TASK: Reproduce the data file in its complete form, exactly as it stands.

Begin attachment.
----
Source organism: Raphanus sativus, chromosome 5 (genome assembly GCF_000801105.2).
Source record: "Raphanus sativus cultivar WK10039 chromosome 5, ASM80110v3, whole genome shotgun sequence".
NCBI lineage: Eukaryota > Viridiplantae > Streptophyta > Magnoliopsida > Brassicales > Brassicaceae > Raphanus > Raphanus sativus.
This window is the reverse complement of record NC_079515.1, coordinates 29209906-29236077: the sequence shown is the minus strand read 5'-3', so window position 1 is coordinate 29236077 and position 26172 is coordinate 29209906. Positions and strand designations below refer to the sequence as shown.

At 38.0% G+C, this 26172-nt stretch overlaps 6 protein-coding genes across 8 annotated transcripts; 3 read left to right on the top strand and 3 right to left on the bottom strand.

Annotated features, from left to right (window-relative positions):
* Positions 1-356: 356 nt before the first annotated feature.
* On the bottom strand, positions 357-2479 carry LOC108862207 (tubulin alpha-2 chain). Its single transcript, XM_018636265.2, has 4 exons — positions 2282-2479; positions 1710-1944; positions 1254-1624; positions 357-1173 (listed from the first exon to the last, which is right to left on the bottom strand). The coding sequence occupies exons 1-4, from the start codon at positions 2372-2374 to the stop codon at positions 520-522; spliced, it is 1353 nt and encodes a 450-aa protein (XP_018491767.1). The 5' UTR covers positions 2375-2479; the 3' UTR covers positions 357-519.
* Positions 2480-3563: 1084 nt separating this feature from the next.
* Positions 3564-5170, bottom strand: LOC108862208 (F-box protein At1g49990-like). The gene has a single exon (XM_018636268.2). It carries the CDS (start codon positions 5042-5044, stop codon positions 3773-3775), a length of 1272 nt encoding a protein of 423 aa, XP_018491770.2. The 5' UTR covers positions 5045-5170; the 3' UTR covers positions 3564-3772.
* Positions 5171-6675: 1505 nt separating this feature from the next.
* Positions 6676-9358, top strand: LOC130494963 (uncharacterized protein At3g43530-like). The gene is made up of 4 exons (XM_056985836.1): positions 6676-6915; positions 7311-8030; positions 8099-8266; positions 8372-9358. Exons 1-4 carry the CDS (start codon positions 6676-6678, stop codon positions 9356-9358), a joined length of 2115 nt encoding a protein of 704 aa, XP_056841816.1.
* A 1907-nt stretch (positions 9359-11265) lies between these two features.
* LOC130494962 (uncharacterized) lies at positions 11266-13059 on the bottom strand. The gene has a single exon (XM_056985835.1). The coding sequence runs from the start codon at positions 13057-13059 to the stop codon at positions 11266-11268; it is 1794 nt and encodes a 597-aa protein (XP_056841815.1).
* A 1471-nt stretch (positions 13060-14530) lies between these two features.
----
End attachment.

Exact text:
Source organism: Raphanus sativus, chromosome 5 (genome assembly GCF_000801105.2).
Source record: "Raphanus sativus cultivar WK10039 chromosome 5, ASM80110v3, whole genome shotgun sequence".
NCBI lineage: Eukaryota > Viridiplantae > Streptophyta > Magnoliopsida > Brassicales > Brassicaceae > Raphanus > Raphanus sativus.
This window is the reverse complement of record NC_079515.1, coordinates 29209906-29236077: the sequence shown is the minus strand read 5'-3', so window position 1 is coordinate 29236077 and position 26172 is coordinate 29209906. Positions and strand designations below refer to the sequence as shown.

At 38.0% G+C, this 26172-nt stretch overlaps 6 protein-coding genes across 8 annotated transcripts; 3 read left to right on the top strand and 3 right to left on the bottom strand.

Annotated features, from left to right (window-relative positions):
* Positions 1-356: 356 nt before the first annotated feature.
* On the bottom strand, positions 357-2479 carry LOC108862207 (tubulin alpha-2 chain). Its single transcript, XM_018636265.2, has 4 exons — positions 2282-2479; positions 1710-1944; positions 1254-1624; positions 357-1173 (listed from the first exon to the last, which is right to left on the bottom strand). The coding sequence occupies exons 1-4, from the start codon at positions 2372-2374 to the stop codon at positions 520-522; spliced, it is 1353 nt and encodes a 450-aa protein (XP_018491767.1). The 5' UTR covers positions 2375-2479; the 3' UTR covers positions 357-519.
* Positions 2480-3563: 1084 nt separating this feature from the next.
* Positions 3564-5170, bottom strand: LOC108862208 (F-box protein At1g49990-like). The gene has a single exon (XM_018636268.2). It carries the CDS (start codon positions 5042-5044, stop codon positions 3773-3775), a length of 1272 nt encoding a protein of 423 aa, XP_018491770.2. The 5' UTR covers positions 5045-5170; the 3' UTR covers positions 3564-3772.
* Positions 5171-6675: 1505 nt separating this feature from the next.
* Positions 6676-9358, top strand: LOC130494963 (uncharacterized protein At3g43530-like). The gene is made up of 4 exons (XM_056985836.1): positions 6676-6915; positions 7311-8030; positions 8099-8266; positions 8372-9358. Exons 1-4 carry the CDS (start codon positions 6676-6678, stop codon positions 9356-9358), a joined length of 2115 nt encoding a protein of 704 aa, XP_056841816.1.
* A 1907-nt stretch (positions 9359-11265) lies between these two features.
* LOC130494962 (uncharacterized) lies at positions 11266-13059 on the bottom strand. The gene has a single exon (XM_056985835.1). The coding sequence runs from the start codon at positions 13057-13059 to the stop codon at positions 11266-11268; it is 1794 nt and encodes a 597-aa protein (XP_056841815.1).
* A 1471-nt stretch (positions 13060-14530) lies between these two features.